New research at Stonehenge has been extended in recent years and annual surveys carried out to the east and southeast of the stones annually 2003 to 2008.
These annual research surveys studied the development of the landscape in and around the monument in Neolithic and Bronze Age Britain. Especially the relationship between the Stones and surrounding monuments and features such as the River Avon, Durrington Walls and Woodhenge.
The area around the monument is steeped in Neolithic history and it is obvious that the Stones themselves are only a small part of the story. Theories abound but only through very thorough archaeological research (bearing in mind that there could never be any written records) can we even begin to understand the mystery of this World Heritage Site and the numerous sites surrounding it.
The main population centres today for this concentration of archaeological sites around the Stones are the town of Amesbury
and the villages of Durrington and Bulford and small villages along the Avon valley to the north.
The immediate area within the World Heritage site has been excavated many times in the past but to the east around Durrington Walls there have only been two major studies conducted in recent times. The most recent being when the A345 was improved 1967 and routed through the site. During this more recent excavation large amounts of animal bones and Neolithic pottery and tools were discovered.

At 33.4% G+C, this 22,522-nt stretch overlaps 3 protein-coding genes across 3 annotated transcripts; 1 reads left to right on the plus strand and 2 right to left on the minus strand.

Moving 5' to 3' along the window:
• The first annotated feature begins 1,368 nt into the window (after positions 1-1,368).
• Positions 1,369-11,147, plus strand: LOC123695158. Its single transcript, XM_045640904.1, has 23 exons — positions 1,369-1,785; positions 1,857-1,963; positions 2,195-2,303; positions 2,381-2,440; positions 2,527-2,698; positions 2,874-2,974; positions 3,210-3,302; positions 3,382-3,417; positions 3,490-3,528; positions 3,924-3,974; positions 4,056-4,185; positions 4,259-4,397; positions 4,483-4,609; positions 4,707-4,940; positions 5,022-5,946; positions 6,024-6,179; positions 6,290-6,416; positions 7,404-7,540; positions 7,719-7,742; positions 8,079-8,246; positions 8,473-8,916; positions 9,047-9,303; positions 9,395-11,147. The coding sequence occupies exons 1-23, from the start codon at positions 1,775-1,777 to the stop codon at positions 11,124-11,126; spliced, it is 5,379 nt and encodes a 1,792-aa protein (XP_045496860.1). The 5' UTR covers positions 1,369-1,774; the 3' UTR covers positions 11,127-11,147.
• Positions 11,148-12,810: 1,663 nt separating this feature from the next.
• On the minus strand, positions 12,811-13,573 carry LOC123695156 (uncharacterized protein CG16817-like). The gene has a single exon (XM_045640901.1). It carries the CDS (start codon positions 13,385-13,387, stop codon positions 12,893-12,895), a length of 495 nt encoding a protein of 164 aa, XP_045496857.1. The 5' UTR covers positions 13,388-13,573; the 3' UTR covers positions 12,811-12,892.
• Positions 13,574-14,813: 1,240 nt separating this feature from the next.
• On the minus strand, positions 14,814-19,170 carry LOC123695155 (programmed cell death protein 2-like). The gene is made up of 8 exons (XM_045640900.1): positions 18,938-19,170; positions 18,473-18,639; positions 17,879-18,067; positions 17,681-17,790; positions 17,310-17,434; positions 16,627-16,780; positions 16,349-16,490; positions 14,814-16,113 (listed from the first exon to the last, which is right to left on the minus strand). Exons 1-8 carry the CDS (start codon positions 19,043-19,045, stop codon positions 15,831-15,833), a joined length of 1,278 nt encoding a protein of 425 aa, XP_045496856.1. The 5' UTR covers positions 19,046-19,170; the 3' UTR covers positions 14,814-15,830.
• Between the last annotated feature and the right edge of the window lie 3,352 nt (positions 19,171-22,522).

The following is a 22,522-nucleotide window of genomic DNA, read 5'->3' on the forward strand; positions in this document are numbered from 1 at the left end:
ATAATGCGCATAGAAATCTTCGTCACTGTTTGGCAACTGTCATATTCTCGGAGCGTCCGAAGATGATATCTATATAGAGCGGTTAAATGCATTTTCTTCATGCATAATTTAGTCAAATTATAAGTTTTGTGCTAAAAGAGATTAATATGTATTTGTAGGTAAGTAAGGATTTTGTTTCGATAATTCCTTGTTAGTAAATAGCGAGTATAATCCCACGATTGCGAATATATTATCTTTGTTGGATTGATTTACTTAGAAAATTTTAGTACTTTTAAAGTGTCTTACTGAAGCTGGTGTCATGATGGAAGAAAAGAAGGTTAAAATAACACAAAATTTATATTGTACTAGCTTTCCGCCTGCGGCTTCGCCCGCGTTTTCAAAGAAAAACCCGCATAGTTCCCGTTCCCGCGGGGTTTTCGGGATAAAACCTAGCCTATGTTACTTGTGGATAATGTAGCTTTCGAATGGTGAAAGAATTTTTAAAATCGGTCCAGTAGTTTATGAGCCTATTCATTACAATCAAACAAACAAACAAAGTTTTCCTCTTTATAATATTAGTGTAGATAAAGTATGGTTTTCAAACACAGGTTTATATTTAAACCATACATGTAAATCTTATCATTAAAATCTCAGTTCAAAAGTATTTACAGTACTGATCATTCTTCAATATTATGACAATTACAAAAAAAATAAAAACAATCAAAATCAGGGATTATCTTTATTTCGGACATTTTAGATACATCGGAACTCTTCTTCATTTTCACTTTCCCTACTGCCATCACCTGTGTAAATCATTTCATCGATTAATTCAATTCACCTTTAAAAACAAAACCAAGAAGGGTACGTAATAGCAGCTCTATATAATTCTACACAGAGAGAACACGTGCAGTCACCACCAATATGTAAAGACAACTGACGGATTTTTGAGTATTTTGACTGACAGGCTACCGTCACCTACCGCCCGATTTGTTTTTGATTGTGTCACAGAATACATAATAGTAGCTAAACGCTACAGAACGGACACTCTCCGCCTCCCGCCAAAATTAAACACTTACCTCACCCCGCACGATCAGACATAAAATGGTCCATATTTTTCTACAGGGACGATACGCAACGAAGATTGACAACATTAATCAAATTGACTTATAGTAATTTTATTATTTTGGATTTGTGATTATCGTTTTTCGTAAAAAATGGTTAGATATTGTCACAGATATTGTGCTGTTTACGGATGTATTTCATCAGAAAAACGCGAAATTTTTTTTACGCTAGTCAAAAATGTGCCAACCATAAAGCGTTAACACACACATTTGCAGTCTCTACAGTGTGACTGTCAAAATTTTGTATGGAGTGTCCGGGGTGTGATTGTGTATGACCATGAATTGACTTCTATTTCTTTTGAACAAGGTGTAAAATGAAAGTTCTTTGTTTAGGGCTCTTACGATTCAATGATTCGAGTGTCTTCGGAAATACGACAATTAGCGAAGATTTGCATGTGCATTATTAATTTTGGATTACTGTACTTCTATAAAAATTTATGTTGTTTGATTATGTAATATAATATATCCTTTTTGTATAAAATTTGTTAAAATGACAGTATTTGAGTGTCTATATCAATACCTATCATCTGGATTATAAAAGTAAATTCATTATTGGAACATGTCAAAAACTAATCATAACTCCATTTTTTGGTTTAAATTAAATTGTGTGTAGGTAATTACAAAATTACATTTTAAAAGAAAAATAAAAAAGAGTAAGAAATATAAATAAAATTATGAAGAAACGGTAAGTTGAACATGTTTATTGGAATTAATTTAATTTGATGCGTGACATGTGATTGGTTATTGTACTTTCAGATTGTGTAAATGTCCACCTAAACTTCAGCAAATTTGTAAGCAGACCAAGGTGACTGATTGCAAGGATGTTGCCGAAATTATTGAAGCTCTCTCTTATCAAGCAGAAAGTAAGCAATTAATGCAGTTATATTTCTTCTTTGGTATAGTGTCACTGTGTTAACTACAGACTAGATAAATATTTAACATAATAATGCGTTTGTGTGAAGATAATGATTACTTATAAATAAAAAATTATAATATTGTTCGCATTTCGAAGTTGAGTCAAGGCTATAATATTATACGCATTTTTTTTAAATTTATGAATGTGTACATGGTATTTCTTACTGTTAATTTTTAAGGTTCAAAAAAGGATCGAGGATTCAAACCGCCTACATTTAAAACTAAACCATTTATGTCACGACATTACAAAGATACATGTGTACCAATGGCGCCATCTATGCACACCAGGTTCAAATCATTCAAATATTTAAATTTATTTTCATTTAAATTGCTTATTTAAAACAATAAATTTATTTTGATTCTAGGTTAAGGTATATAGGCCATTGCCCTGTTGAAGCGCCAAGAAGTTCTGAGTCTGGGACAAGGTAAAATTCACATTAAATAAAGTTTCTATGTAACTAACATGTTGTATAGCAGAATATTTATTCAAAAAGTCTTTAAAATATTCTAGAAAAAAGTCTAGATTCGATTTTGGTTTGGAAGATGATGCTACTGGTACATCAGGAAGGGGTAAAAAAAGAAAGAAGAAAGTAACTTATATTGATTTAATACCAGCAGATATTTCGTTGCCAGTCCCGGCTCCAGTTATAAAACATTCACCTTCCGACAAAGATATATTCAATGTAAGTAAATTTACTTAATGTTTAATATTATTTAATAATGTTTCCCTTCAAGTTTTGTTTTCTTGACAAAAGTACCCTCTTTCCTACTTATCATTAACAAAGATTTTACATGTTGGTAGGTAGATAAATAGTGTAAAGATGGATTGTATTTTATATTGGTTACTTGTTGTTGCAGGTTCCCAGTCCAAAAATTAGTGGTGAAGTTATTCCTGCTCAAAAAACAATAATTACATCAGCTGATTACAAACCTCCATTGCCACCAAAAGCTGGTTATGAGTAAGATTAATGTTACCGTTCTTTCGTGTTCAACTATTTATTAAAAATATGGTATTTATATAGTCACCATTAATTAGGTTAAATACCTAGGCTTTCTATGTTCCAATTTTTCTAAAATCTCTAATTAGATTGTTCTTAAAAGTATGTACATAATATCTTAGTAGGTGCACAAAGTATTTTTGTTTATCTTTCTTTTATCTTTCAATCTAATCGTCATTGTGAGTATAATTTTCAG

With the advent of more sophisticated archaeological tools e.g. magnetometry the importance and breadth of this newly excavated site is being revealed.
More recently fieldwork surveys started in 2003 identified previously unrecognised entrances to the north and south of the henge of Durrington Walls. Work on the Stonehenge Riverside Project continued through the summers of 2004, 2005, 2006, 2007 and 2008.
In 2006 it became apparent that the Sarsen phase of the building of Stonehenge was contemporary with that of the Durrington Walls henge circa 2640-2480 BC These two monuments, different but complementary, now predate the earliest Beaker burials in Britain – including the famous Amesbury Archer and Boscombe Bowmen. Further excavations and surveys of 2007 and 2008 have since more about the monuments to the southeast of Stonehenge on the banks of the River Avon. Although new research at Stonehenge to date has only scratched the surface of our knowledge of this wide area it has become apparent that this ‘hidden’ landscape, of which the visible famous stone circle is a part, was not only the major centre of Stone Age life in Southern England but very likely the largest in Northern Europe. New Research at Stonehenge